Beneath a sky made opaque by billowing dust, a mechanised shovel driver steered his vehicle toward the vast wall of an open coal mine. It was the middle of a central Indian summer afternoon, and outside, the temperature had hit 45C. Up in the cab, 15 metres above the black, shiny ground, it was comfortable, air-conditioned.
The Turkish government is planning to double its coal power capacity over the next four years, making it the country with the world’s third largest investment in the fossil fuel.
Targets for electricity generation from domestic coal (lignite + hard coal) are set for 60,000 MW until the end of 2019.
Chinese production and consumption of coal increased for the 13th consecutive year in 2012. China is by far the world's largest producer and consumer of coal, accounting for 46% of global coal production and 49% of global coal consumption—almost as much as the rest of the world combined.
China and India have issued a joint call for richer countries to step up their efforts to reduce global carbon emissions, ahead of this year's crucial Paris Summit.
In a rare example of cooperation between the world's first and third largest greenhouse gas emitters, a statement published during Indian prime minister Narendra Modi's visit to China calls on wealthy countries to provide finance, technology and other support to help emerging countries cut their own emissions.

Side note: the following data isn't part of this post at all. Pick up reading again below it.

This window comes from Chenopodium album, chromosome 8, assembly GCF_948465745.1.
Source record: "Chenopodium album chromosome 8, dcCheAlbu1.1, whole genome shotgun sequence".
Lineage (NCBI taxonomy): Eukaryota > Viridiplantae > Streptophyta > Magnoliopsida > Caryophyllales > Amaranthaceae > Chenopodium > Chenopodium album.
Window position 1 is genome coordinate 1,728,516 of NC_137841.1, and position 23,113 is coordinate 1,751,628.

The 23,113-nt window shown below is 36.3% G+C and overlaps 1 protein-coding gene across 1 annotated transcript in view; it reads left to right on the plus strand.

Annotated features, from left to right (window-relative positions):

April 5, 2015: India may soon become the world’s largest importer of thermal coal, nudging the current top-ranking China to second position. India’s thermal coal imports have begun to attract global attention as volumes steadily grow and China begins to slow.
Tharwa Investments, a leading player in the asset management services sector, has signed an agreement with Egypt's government to build the world’s largest coal-fired power plant at a cost of $11 billion.
The pact for the single-site 6,000 MW plant was sealed by the officials of FourWinds Group of Companies, a unit of Tharwa Investments, and the Ministry of Electricity at the Egypt Economic Development Conference held recently in Sharm El Sheikh.
A key stumbling block in the effort to combat global warming has been the intimate link between greenhouse gas emissions and economic growth. When times are good and industries are thriving, global energy use traditionally increases and energy-related carbon dioxide emissions also go up. Only when economies stumble and businesses shutter — as during the most recent financial crisis — does energy use typically decline, in turn bringing down planet-warming emissions.